Everything came together for the Pack in this matchup. The offense played conservative, mistake free ball and watched the Colts screw up repeatedly. Aaron Rodgers looked like the calm veteran, and Ryan Grant wasn’t terrible (although his gross numbers were more a function of his carries than anything else. His YPC was still lousy).
The Packers will take some momentum into the bye week where they can get healthier before they take on the murderously tough Titans in two weeks.
Rays. Phillies. It’s on.
In what is sure to be an exciting World Series, and a ratings disaster for Fox, the Philadelphia Phillies will take on the Tampa Bay Rays, who overcame an enormous choke job to take game seven against the Boston Red Sox behind the stellar pitching of Matt Garza and a big base hit by Rocco Baldelli, he of the mysterious muscle/mitochondrial ailment.
This series will feature a ton of stars like Ryan Howard, Cole Hamels, Jimmy Rollins, Chase Utley, and the young stars of the Rays like Scott Kazmir, BJ Upton, Evan Longoria, and Matt Garza. In theory, this should be a highly entertaining series. It says a lot about baseball that geography is a bigger driver, ratings-wise, than is talent. National games almost always feature a New York team, the Red Sox, the Cubs, or an LA affiliated team, and therefore the highly desired “casual fan” is not exposed to these good players regularly. Football would never allow such a thing to happen.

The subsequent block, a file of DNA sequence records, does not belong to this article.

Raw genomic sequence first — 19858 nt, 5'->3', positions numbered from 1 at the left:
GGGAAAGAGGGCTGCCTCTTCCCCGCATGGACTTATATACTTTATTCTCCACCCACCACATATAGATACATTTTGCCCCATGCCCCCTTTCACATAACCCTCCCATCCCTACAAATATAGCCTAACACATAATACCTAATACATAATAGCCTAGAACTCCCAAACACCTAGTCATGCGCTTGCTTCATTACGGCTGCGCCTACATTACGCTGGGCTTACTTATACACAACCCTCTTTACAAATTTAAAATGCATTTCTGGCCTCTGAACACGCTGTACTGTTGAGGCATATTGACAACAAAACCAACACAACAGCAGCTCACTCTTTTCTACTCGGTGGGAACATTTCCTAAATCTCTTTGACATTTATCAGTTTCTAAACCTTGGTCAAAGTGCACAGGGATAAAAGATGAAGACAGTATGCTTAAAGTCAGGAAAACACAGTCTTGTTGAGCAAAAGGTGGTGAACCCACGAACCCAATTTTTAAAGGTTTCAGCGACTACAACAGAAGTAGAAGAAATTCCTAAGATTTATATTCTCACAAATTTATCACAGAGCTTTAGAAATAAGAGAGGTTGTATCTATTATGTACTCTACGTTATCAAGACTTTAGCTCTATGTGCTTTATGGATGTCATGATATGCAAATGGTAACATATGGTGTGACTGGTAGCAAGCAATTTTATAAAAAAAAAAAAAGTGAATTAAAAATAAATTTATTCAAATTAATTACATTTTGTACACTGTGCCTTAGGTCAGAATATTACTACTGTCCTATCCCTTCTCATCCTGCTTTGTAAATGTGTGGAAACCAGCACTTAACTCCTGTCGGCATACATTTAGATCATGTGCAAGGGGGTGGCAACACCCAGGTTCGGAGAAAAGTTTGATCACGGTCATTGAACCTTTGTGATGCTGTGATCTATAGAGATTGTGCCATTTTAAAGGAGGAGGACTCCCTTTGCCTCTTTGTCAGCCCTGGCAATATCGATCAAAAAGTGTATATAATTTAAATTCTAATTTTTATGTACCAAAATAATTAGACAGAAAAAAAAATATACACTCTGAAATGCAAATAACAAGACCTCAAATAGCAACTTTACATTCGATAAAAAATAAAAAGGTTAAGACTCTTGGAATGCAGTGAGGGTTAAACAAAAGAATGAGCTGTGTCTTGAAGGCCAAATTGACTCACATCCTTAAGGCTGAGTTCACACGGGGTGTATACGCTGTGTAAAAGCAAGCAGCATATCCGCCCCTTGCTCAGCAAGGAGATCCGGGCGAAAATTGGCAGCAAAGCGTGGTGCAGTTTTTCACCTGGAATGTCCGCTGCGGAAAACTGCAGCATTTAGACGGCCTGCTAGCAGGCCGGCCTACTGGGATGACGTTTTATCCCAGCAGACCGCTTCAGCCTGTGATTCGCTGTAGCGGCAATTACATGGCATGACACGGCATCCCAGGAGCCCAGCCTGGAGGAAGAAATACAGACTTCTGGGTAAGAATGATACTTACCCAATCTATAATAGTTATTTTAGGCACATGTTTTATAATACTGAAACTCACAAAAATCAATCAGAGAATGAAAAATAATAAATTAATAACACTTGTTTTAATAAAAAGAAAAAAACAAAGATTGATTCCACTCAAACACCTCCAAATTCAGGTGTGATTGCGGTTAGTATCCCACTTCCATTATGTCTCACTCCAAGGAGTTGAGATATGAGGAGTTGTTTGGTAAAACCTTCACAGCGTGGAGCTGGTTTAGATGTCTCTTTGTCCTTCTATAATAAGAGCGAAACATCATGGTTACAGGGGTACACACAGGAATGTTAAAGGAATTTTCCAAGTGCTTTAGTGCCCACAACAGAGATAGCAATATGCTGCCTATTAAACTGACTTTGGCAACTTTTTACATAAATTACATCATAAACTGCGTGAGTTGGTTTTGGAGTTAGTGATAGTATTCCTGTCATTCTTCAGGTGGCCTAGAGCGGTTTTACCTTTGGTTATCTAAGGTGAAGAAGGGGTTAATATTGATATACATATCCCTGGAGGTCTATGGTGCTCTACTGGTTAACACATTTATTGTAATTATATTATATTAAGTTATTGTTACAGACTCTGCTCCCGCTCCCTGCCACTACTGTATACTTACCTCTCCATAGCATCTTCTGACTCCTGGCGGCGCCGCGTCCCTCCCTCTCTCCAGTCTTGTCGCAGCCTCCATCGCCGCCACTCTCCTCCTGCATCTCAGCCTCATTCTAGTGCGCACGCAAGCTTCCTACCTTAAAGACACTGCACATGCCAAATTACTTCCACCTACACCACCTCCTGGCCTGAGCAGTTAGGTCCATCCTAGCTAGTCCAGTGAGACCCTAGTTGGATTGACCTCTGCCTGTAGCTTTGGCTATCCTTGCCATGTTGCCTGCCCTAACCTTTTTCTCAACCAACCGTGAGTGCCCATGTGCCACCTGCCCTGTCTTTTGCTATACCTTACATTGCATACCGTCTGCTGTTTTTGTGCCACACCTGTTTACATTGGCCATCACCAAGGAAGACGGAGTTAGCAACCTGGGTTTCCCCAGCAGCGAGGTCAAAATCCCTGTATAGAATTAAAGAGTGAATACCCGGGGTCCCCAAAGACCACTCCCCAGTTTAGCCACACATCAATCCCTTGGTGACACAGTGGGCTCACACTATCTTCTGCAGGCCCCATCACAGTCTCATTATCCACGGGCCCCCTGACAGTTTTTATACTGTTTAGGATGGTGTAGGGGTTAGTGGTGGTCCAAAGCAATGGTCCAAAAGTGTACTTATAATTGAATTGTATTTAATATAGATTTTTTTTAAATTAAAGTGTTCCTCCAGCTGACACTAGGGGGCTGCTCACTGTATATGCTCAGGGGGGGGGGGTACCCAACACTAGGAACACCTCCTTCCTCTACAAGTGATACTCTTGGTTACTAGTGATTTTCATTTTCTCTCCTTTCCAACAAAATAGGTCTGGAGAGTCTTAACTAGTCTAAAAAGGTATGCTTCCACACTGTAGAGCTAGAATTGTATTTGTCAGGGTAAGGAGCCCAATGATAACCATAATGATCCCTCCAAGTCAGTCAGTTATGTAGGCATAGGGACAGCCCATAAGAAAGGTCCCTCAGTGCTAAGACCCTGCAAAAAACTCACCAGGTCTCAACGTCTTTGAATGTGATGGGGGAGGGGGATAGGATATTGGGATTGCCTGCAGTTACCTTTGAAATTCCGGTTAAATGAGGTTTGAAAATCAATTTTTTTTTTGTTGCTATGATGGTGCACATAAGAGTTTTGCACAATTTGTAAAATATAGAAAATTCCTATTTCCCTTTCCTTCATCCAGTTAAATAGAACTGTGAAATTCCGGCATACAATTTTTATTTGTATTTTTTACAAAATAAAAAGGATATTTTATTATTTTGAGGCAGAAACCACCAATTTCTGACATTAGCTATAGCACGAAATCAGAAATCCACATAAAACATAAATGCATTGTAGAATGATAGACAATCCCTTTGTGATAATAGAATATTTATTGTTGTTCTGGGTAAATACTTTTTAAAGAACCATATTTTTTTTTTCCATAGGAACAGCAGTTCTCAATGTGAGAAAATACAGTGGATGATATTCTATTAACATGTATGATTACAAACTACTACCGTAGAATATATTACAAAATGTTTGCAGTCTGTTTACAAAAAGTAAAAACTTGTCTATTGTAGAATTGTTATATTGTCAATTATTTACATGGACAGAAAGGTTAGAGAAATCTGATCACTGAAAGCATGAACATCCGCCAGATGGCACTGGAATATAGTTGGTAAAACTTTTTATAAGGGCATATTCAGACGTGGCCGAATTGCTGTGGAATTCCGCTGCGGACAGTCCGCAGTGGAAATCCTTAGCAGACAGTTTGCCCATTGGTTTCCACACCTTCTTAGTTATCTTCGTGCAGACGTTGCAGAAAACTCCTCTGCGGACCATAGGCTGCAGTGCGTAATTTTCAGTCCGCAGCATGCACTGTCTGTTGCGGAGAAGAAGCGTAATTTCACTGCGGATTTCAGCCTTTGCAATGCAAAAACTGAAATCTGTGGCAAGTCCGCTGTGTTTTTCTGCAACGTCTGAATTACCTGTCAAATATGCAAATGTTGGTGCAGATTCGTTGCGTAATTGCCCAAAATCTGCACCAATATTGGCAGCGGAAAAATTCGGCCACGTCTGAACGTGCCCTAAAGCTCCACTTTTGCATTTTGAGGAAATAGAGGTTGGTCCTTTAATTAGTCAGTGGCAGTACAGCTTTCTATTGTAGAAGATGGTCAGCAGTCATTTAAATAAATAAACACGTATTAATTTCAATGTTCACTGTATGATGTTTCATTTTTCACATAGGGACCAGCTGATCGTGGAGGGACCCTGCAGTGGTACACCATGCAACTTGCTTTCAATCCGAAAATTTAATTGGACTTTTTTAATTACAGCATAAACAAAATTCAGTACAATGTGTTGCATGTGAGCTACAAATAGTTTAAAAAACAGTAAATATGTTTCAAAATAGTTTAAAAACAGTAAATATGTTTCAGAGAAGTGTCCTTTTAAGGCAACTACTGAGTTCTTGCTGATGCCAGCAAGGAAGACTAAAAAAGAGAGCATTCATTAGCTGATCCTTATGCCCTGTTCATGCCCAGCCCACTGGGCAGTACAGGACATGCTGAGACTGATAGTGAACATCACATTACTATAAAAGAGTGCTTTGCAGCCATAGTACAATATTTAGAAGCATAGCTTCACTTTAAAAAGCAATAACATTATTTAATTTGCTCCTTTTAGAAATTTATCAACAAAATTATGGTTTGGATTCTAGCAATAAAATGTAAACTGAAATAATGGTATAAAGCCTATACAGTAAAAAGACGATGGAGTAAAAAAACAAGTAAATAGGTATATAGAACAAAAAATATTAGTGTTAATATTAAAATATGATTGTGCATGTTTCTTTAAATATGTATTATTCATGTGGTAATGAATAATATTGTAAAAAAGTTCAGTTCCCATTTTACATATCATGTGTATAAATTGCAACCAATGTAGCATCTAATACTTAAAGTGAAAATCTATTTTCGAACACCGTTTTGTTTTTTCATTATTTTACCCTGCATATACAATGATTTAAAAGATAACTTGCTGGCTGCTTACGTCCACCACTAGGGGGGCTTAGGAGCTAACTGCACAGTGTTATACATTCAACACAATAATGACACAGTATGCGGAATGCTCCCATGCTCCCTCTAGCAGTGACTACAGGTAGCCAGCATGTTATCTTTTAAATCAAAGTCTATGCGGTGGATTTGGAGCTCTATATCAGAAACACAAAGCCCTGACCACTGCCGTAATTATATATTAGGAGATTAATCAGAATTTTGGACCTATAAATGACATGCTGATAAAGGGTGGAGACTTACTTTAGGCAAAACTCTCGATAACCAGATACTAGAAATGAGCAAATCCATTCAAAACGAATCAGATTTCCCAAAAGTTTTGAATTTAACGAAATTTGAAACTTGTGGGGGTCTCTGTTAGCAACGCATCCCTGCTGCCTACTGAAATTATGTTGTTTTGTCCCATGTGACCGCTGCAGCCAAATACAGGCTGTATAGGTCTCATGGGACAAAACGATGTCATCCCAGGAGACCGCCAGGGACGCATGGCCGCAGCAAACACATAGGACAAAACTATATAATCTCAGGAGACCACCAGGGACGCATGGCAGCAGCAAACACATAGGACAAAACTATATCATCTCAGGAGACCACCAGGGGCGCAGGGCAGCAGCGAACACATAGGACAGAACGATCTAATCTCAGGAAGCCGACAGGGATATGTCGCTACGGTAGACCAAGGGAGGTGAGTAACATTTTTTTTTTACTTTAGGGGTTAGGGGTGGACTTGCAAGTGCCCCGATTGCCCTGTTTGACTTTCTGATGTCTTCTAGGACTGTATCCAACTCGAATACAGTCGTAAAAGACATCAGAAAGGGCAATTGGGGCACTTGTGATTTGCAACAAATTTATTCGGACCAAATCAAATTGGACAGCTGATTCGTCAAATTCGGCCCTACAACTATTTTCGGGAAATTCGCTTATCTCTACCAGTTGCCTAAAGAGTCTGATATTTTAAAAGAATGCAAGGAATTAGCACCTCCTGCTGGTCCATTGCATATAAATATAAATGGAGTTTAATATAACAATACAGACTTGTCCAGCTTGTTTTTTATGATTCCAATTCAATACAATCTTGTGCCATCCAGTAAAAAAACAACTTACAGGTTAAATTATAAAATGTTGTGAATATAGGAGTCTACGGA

Fortunately, we appreciate good baseball around here and know enough to know that Evan Longoria is not married to Tony Parker and is, in general, super-awesome at baseball. I’ll take the Rays in 7. It should be a good one.
The Badgers Are Now Double-Secret Horrible
I suspect that no one will watch them at this point, which explains the double-secretness. I can’t really even write about their QB situation without the risk of turning someone into stone. The defense can’t stop the run or the pass. It’s just a complete debacle.
So what gives? Is it recruiting? Coaching? Effort? Well…
1. Typically, teams that do not conduct a nation-wide search for a new coach do poorly. Bret might not be up to the task.
2. The QB recruiting has obviously suffered. You can win without a prototypical QB at Wisconsin. The best Wisconsin QBs tend to be runners more than passers (See: Bollinger and Samuel, and Stocco a little bit.) QB is super important, and can drag down a whole offense.
3. The Big Ten is changing. Illinois. Michigan. Northwestern. The Terrell Pryor Ohio State Team. Purdue. Indiana. These are teams that run some form of pass-happy spread with tricky, counter-style rushing attacks. Wisconsin has typically struggles with spread offenses, and the more the Big Ten goes in this direction, the more Wisconsin will have to change.
4. Maybe it’s just one bad year. Hey, it’s possible.
Iowa beat the Badgers badly, and I’m not sure there are specific lessons to learn other than this is a lost year. Alas.
Today’s HOTD is brought to you by Unibroue. Unibroue, that’s a funny name.